‘Above all, he was arguing for common sense in the writing of mysteries, urging practitioners to shun the absurd plot contrivances and racial stereotypes that abounded in early twentieth- century crime writing.’
Although contributors were writing about different aspects of crime writing, their pieces still became a thermometer of sorts, registering the way crime fiction writers nowadays perceive the genre they work in, their place within it and how it has reached the point it has. Their opinions on this matter very much feed into the way they conceptualise their own work. One of the earliest pieces which demonstrates this is Ian Rankin’s ‘Why is Crime Fiction Good for You?’ Grittier crime writing is not my cup of tea, so I have not read his work, but I found his piece overall to be informative and engaging. The only sticking points arose when Rankin moved into generalising pre-WW2 crime fiction. His description of such works is not completely wrong, but it presents a very narrow viewpoint and mystery novels of that period do not wholly fit the picture that he paints. He mentions the pre-WW2 tendency for ‘neat conclusions,’ (implying too neat), yet I find it is an action his own piece is guilty of.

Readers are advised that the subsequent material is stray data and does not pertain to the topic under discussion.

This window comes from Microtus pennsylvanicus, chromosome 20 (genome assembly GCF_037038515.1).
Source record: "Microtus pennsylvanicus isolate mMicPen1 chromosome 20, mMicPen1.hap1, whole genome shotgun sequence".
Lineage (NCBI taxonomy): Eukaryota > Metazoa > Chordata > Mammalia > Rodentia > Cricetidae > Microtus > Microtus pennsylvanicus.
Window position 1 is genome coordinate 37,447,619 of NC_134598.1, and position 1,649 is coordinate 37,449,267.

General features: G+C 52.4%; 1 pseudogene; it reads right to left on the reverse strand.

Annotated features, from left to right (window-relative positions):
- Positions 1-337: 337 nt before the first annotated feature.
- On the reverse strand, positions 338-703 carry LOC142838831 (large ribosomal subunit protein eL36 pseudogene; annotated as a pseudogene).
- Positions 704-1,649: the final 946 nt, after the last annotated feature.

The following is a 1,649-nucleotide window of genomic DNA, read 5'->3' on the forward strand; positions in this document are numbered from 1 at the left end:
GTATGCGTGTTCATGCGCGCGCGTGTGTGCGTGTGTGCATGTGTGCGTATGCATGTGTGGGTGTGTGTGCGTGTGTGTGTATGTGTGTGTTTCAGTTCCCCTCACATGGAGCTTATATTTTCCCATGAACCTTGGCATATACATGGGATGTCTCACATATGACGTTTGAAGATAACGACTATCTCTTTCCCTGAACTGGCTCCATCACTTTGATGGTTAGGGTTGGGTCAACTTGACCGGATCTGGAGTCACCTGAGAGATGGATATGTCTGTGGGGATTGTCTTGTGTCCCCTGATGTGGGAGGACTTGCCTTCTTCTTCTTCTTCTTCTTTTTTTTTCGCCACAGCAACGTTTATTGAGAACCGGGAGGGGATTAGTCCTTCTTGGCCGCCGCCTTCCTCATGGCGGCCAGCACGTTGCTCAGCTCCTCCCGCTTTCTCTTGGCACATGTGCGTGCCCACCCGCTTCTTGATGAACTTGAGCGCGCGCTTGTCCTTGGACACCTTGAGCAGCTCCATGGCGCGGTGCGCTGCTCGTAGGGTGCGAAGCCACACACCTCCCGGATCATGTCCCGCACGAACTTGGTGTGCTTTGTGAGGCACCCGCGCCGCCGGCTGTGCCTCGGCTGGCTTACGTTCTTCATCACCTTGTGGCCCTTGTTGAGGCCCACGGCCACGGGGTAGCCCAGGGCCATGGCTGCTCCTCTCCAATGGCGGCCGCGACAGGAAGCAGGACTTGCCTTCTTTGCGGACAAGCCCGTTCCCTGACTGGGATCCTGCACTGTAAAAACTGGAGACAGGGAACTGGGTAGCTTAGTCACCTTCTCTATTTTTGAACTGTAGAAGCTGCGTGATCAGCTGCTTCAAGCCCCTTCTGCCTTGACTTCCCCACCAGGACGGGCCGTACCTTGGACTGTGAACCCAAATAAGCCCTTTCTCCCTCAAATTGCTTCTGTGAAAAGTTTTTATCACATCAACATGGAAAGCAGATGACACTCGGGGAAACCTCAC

Reflecting on why this type of generalising irks me so much, I think it is because I have noticed how it is usually a steppingstone to the conclusion that modern crime fiction is therefore better somehow. Though invariably the changes (read here improvements) given, then cited often baffle me, as unsurprisingly, all of these changes first appeared many decades previously. One example from Rankin’s entry: ‘In contemporary crime fiction the villains may escape justice altogether, or the reader may be invited to take sides with the criminal against the powers of law and order.’ I’ll let readers spend 0.2 seconds thinking of an example of this which Christie wrote…